The Nature of Concepts: Evolution, Structure, and Representation

The Nature of Concepts: Evolution, Structure, and Representation

The Nature of Concepts: Evolution, Structure, and Representation

The Nature of Concepts: Evolution, Structure, and Representation


The Nature of Concepts examines a central issue for all the main disciplines in cognitive science: how the human mind creates and passes on to other human minds a concept. An excellent cross-disciplinary collection with contribution including Steven Pinker, Andy Clarke and Henry Plotkin.


Philip Van Loocke

This is a book about concepts—about their structure and its relationship with the structure of the external world. A central issue is how concepts are represented in the brain of living systems. In order to cope with its environment every living system must categorize “things” or “events” into classes that provoke similar reactions. A simple living system may categorize its environment into things to approach versus things to avoid, or into things to eat and things to mate with. These are concepts. But the word “concept” is not confined to such categories; concepts can be abstract (e.g. justice), mathematical (e.g. a square), linguistic (e.g. a verb), scientific (e.g. a mammal) or even ad hoc (e.g. things to eat on a diet). As this book shows the concept of “concepts” is very broad indeed.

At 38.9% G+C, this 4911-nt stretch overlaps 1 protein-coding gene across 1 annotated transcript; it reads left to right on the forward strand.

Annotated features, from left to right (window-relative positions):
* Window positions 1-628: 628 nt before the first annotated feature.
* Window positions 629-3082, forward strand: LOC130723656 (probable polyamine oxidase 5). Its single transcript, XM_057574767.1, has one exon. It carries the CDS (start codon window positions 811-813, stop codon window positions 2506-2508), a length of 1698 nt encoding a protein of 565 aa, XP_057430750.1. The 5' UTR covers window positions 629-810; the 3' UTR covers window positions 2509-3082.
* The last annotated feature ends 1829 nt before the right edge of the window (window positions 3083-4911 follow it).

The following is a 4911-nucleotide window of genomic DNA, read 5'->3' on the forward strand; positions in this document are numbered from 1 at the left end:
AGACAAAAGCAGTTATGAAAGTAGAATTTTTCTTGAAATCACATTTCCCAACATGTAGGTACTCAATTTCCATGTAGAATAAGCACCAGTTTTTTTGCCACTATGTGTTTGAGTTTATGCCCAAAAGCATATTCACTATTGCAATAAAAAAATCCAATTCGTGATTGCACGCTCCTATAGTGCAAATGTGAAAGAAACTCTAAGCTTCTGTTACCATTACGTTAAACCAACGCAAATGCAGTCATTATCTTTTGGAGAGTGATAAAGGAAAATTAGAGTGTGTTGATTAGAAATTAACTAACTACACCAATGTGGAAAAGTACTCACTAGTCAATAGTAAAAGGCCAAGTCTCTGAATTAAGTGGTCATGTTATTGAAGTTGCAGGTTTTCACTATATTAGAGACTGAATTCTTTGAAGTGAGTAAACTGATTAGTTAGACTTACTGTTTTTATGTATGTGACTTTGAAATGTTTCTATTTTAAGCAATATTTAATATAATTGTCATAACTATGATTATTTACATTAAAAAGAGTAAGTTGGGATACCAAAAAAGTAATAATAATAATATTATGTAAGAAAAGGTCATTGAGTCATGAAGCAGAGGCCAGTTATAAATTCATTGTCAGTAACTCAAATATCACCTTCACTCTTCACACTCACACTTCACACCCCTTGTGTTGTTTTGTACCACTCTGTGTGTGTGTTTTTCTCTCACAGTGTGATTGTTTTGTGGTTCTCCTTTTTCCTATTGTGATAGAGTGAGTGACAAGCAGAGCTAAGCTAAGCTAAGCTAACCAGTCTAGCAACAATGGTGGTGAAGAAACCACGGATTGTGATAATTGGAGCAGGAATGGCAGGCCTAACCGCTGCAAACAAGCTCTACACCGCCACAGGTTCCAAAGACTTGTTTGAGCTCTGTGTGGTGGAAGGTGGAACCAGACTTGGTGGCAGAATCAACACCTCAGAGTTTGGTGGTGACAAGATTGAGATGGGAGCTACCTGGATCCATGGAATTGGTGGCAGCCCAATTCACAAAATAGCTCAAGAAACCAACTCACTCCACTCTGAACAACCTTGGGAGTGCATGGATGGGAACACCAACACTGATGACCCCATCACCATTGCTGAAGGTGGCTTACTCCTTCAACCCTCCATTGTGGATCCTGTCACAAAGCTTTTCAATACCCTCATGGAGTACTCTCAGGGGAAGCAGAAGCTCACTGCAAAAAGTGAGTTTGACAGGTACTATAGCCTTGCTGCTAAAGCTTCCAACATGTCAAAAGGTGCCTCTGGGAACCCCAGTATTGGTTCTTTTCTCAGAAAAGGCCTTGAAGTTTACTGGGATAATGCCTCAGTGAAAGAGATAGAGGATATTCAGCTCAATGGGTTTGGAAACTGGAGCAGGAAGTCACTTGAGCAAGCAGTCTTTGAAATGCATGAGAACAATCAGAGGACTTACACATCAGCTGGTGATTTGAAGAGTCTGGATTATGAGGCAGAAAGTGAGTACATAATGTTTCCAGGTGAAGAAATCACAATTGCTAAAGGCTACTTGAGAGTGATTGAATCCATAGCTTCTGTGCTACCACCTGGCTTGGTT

Concepts are represented in physical systems which exist in a larger physical world. A minimum condition for a system to possess concepts is for there to be a coherence between the operation part of the system and the external world. As soon as it is recognized that such coherences occur it is meaningful to try to formulate a theory about concepts.

The law-like nature of the human physical, biological or social environment sometimes gives rise to fairly well-demarcated structures. In such cases, developing “classical” categories can be useful. Examples frequently mentioned are “mother”, “bachelor”, “odd number”, etc. All exemplars of such a category must share a set of necessary and sufficient conditions. During the last two decades, another type of concepts has been put forward. Prototype models assert that concepts are organized around one or more prototypes. Categories have graded degrees of membership, and the relations between instances of a category can be described as a family resemblance structure. The most famous instance of such a category, due to Wittgenstein (1953), is “game”. Though “good” members of the category have characteristic features, these features are not defining. In many domains of the human environment, underlying laws are obscured by the complexities inherent in these domains. As chaos theory has demonstrated, even simple laws may lead to remarkable complexities when several degrees of freedom interact. Further, objects are cluttered in ways that testify to the myriad of contingent historical processes that led to their creation and preservation. In such cases, a cognitive system at best can construct prototype categories

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